Organizing Global Technology Flows

Organizing Global Technology Flows

Institutions, Actors, and Processes

  • Author: Pierre-Yves Donzé,Shigehiro Nishimura
  • Publisher: Routledge
  • ISBN: 113501356X
  • Category: Business & Economics
  • Page: 266
  • View: 3935
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Research on the international transfer of technology in economics and management literature has primarily focused on the role of countries and that of companies, in particular multinational enterprises (MNEs). Similarly, economic and business historians have tended to view international technology transfer as a way for economically ‘backward’ countries to acquire new technologies in order to catch up with more developed economies. This volume provides a more in-depth understanding of how the international transfer of technologies is organized and, in particular, challenges the core-periphery model that is still dominant in the extant literature. By looking beyond national systems of innovation, and statistics on foreign trade, patent registration and foreign direct investment, the book sheds more light on the variety of actors involved in the transfer process (including engineers, entrepreneurs, governments, public bodies, firms, etc.) and on how they make use of a broad set of national and international institutions facilitating technology transfer. Put differently, the volume offers a better understanding of the complexity of global technology flows by examining the role and actions of the different actors involved. By bringing together a number of original case studies covering many different countries over the period from the late 19th to the 21st century, the book demonstrates how technology is being transferred through complex processes, involving a variety of actors from several countries using the national and international institutional frameworks.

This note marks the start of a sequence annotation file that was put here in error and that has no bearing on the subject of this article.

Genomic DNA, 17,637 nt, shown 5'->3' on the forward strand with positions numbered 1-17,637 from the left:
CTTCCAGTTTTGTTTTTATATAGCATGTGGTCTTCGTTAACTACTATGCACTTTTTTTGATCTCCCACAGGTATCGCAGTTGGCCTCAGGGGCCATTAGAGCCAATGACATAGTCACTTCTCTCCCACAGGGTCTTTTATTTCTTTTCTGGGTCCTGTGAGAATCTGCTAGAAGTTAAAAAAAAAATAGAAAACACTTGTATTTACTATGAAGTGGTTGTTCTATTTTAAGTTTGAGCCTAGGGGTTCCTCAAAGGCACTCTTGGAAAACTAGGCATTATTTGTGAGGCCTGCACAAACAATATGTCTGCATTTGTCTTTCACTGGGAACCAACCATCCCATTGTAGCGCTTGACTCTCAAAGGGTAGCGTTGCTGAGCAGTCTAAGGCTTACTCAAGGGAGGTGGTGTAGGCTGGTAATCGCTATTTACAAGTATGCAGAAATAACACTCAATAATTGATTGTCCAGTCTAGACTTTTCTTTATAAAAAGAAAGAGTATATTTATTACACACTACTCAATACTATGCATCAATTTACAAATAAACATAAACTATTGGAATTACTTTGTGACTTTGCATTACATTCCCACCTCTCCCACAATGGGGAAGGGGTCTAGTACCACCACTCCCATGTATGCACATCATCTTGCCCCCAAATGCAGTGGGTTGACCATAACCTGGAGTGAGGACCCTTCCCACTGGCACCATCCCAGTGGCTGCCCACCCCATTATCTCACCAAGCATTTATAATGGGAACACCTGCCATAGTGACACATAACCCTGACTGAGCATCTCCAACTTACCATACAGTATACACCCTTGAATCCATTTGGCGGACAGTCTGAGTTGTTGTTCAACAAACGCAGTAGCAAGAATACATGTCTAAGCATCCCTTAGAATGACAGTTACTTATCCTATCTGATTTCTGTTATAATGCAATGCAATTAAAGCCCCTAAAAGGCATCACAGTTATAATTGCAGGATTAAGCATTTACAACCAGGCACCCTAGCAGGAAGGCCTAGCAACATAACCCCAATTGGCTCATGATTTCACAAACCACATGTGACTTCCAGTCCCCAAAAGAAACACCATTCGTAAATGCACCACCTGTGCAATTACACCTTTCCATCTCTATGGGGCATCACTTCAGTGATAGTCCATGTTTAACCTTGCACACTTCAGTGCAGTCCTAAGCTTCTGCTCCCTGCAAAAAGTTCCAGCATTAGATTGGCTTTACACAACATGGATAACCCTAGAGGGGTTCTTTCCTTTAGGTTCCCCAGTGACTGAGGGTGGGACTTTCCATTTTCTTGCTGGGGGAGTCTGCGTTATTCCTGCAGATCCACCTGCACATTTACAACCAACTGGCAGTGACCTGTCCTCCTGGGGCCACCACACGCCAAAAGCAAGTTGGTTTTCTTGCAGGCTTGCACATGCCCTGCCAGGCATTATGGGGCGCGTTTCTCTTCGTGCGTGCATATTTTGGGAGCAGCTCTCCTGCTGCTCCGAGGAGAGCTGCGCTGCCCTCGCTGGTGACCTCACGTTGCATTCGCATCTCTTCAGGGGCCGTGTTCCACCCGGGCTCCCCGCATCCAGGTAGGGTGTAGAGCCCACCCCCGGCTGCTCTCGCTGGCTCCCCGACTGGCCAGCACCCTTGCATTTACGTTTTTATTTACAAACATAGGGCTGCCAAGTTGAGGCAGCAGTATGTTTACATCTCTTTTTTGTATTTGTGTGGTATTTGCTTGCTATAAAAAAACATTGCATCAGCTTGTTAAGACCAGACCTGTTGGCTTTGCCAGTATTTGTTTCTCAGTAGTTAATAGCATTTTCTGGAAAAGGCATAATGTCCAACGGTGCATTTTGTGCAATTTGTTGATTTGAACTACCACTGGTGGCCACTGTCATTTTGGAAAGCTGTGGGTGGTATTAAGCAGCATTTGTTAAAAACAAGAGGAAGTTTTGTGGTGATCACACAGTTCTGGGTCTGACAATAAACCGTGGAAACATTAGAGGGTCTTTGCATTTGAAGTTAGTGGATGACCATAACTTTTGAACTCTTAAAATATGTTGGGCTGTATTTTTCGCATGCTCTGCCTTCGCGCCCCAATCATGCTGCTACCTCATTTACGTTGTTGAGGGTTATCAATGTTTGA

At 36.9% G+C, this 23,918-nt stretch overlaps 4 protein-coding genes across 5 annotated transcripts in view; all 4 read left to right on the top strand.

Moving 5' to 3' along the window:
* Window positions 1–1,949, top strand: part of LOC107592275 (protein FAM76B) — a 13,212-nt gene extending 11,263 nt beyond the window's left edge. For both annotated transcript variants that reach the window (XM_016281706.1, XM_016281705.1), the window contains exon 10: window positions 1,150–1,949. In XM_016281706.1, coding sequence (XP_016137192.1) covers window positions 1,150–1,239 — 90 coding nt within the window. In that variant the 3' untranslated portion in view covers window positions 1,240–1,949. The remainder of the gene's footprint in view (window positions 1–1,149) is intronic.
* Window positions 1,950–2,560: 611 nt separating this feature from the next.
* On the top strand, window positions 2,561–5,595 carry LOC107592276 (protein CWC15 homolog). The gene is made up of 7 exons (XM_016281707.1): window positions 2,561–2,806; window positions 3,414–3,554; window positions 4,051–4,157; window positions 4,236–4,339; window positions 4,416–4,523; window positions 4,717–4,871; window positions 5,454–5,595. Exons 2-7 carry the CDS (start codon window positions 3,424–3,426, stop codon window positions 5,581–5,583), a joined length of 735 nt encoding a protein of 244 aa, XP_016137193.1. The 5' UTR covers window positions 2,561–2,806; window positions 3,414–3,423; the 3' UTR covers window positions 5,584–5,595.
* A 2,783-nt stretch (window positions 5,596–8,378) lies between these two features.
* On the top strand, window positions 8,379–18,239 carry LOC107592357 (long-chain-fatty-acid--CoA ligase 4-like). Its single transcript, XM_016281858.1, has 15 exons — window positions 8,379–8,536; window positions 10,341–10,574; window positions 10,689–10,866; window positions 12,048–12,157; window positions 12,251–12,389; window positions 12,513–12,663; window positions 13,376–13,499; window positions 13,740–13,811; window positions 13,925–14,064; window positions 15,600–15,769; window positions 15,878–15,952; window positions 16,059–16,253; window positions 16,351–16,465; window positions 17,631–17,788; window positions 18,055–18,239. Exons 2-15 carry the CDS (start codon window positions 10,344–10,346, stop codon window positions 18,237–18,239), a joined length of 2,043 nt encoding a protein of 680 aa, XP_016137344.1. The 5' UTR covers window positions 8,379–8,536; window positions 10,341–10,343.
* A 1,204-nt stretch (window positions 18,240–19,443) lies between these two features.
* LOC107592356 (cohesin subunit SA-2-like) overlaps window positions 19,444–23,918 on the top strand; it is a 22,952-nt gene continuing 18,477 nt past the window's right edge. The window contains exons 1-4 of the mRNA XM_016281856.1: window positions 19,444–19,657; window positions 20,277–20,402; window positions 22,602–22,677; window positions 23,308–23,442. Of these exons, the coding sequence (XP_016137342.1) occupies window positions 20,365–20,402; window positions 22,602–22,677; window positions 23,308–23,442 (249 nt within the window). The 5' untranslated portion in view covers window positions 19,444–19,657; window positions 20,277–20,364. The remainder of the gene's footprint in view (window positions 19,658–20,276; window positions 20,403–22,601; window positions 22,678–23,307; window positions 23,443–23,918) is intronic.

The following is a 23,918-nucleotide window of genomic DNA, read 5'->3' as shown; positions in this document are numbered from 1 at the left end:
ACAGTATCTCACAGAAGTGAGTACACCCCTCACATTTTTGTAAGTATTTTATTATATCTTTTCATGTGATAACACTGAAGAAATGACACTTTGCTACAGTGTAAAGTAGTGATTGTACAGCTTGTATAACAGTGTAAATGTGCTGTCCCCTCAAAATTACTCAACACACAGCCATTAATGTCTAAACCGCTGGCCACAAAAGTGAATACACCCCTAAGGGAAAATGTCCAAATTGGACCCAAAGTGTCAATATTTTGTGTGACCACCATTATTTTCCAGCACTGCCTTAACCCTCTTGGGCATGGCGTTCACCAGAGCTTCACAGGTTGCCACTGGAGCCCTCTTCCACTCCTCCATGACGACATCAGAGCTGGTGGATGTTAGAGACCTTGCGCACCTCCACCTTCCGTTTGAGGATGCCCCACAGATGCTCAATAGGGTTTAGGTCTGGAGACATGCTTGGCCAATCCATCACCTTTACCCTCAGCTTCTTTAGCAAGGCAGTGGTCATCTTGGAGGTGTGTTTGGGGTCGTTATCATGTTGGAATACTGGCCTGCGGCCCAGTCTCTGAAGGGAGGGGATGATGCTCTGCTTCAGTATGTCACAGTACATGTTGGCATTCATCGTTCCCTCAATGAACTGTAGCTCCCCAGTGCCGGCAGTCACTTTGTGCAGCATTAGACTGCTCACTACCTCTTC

Gibbons v. Ogden, Law, and Society in the Early Republic

Gibbons v. Ogden, Law, and Society in the Early Republic

  • Author: Thomas H. Cox
  • Publisher: Ohio University Press
  • ISBN: 082144333X
  • Category: History
  • Page: 264
  • View: 1628